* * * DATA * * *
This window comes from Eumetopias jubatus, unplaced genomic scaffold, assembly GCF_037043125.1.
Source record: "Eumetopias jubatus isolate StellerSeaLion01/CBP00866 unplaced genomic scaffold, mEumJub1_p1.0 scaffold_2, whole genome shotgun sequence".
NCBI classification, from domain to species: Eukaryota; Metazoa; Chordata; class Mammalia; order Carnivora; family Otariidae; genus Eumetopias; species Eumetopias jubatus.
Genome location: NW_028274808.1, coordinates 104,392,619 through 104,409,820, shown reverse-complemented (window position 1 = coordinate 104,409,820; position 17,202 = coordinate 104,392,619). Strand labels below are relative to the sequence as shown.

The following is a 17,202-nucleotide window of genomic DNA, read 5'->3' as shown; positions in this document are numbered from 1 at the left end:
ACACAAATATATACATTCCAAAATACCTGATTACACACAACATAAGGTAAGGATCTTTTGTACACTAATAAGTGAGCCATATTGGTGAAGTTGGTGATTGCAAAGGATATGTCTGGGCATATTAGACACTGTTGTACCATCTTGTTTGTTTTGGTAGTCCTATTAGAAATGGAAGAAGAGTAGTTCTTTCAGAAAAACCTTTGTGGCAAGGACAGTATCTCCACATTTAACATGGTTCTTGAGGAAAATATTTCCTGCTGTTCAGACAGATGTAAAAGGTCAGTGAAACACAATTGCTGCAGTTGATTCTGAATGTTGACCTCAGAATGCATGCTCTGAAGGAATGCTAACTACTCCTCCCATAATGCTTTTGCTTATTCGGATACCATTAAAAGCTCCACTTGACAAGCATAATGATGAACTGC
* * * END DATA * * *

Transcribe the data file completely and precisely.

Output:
This window comes from Eumetopias jubatus, unplaced genomic scaffold, assembly GCF_037043125.1.
Source record: "Eumetopias jubatus isolate StellerSeaLion01/CBP00866 unplaced genomic scaffold, mEumJub1_p1.0 scaffold_2, whole genome shotgun sequence".
NCBI classification, from domain to species: Eukaryota; Metazoa; Chordata; class Mammalia; order Carnivora; family Otariidae; genus Eumetopias; species Eumetopias jubatus.
Genome location: NW_028274808.1, coordinates 104,392,619 through 104,409,820, shown reverse-complemented (window position 1 = coordinate 104,409,820; position 17,202 = coordinate 104,392,619). Strand labels below are relative to the sequence as shown.

The following is a 17,202-nucleotide window of genomic DNA, read 5'->3' as shown; positions in this document are numbered from 1 at the left end:
ACACAAATATATACATTCCAAAATACCTGATTACACACAACATAAGGTAAGGATCTTTTGTACACTAATAAGTGAGCCATATTGGTGAAGTTGGTGATTGCAAAGGATATGTCTGGGCATATTAGACACTGTTGTACCATCTTGTTTGTTTTGGTAGTCCTATTAGAAATGGAAGAAGAGTAGTTCTTTCAGAAAAACCTTTGTGGCAAGGACAGTATCTCCACATTTAACATGGTTCTTGAGGAAAATATTTCCTGCTGTTCAGACAGATGTAAAAGGTCAGTGAAACACAATTGCTGCAGTTGATTCTGAATGTTGACCTCAGAATGCATGCTCTGAAGGAATGCTAACTACTCCTCCCATAATGCTTTTGCTTATTCGGATACCATTAAAAGCTCCACTTGACAAGCATAATGATGAACTGC